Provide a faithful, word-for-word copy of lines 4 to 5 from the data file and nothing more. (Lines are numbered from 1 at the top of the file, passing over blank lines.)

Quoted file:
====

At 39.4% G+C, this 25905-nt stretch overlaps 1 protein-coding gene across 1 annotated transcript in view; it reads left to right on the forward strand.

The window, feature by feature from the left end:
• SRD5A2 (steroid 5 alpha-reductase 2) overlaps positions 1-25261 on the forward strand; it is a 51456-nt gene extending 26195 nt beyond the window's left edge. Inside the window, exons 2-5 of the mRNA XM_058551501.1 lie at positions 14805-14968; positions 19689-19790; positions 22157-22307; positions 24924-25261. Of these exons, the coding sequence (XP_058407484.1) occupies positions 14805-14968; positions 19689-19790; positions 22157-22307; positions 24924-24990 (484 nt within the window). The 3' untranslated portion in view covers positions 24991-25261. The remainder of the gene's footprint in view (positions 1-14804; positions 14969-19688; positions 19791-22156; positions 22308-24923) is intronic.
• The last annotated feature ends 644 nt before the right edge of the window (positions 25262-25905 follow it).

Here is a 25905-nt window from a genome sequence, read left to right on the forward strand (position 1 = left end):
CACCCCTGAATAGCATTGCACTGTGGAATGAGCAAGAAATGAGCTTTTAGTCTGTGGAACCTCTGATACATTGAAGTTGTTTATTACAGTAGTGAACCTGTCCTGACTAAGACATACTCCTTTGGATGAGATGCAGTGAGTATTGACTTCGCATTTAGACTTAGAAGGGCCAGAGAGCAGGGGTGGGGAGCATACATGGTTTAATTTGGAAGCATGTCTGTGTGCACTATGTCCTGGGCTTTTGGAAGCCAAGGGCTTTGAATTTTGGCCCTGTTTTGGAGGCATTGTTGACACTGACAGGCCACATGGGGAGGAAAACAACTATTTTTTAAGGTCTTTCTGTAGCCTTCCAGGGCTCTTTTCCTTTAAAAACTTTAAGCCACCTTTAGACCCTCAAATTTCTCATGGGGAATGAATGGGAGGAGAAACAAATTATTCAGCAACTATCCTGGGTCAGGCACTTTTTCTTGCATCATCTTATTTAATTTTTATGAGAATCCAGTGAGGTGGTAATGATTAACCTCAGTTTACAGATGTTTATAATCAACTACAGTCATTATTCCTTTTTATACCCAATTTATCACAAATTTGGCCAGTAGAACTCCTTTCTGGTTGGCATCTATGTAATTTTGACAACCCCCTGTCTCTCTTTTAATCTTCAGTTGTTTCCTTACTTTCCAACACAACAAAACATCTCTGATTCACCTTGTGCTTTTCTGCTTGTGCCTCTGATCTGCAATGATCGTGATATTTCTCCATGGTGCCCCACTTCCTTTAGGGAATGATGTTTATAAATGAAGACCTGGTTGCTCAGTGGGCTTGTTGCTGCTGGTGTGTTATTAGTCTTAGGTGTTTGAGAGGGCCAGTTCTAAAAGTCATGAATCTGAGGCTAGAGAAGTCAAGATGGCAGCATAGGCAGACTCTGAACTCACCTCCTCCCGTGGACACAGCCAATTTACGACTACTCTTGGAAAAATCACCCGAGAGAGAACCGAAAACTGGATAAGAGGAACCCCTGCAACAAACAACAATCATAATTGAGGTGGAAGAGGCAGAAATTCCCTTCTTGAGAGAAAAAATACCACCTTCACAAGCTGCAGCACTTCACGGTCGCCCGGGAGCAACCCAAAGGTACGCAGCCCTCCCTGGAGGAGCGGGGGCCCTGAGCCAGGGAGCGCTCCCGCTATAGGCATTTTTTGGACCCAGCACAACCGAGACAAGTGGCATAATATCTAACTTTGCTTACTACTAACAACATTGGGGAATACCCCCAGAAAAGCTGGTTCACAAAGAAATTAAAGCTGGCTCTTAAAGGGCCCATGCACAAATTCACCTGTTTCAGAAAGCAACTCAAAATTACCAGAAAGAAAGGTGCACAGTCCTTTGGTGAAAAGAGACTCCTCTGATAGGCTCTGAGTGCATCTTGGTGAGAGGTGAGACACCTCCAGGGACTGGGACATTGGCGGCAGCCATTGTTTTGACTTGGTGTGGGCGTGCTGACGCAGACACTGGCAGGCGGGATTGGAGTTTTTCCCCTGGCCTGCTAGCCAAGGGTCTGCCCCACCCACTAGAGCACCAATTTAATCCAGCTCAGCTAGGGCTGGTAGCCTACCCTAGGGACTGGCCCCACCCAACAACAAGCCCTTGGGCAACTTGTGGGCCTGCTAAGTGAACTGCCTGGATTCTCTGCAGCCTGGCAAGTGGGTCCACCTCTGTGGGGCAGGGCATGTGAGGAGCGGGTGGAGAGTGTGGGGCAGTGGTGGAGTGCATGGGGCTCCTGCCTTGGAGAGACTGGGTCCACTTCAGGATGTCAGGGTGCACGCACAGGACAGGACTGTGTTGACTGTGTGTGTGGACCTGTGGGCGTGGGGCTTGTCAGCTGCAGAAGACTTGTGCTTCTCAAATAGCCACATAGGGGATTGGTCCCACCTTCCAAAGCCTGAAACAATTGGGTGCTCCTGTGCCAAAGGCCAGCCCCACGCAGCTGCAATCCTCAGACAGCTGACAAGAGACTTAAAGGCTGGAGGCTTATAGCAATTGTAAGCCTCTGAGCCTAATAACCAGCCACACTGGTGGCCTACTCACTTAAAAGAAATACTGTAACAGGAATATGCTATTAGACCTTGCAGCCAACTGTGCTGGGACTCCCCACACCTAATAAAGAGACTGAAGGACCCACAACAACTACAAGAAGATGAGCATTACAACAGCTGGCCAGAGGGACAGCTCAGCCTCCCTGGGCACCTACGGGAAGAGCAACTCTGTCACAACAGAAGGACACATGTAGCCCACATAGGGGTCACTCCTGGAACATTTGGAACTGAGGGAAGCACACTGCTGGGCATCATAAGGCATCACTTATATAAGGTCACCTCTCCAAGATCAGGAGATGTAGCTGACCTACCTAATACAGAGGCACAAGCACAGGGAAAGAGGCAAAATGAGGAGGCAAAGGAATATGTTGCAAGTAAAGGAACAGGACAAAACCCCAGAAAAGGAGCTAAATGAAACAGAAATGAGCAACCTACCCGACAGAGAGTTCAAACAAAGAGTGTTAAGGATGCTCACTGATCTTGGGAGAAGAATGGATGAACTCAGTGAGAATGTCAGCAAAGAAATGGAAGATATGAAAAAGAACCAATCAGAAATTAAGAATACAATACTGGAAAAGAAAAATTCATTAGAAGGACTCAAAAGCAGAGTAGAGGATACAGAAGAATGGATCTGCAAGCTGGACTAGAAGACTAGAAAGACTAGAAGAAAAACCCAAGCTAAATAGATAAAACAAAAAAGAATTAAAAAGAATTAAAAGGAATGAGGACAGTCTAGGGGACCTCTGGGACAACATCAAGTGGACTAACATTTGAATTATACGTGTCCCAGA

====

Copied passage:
• The last annotated feature ends 644 nt before the right edge of the window (positions 25262-25905 follow it).

Here is a 25905-nt window from a genome sequence, read left to right on the forward strand (position 1 = left end):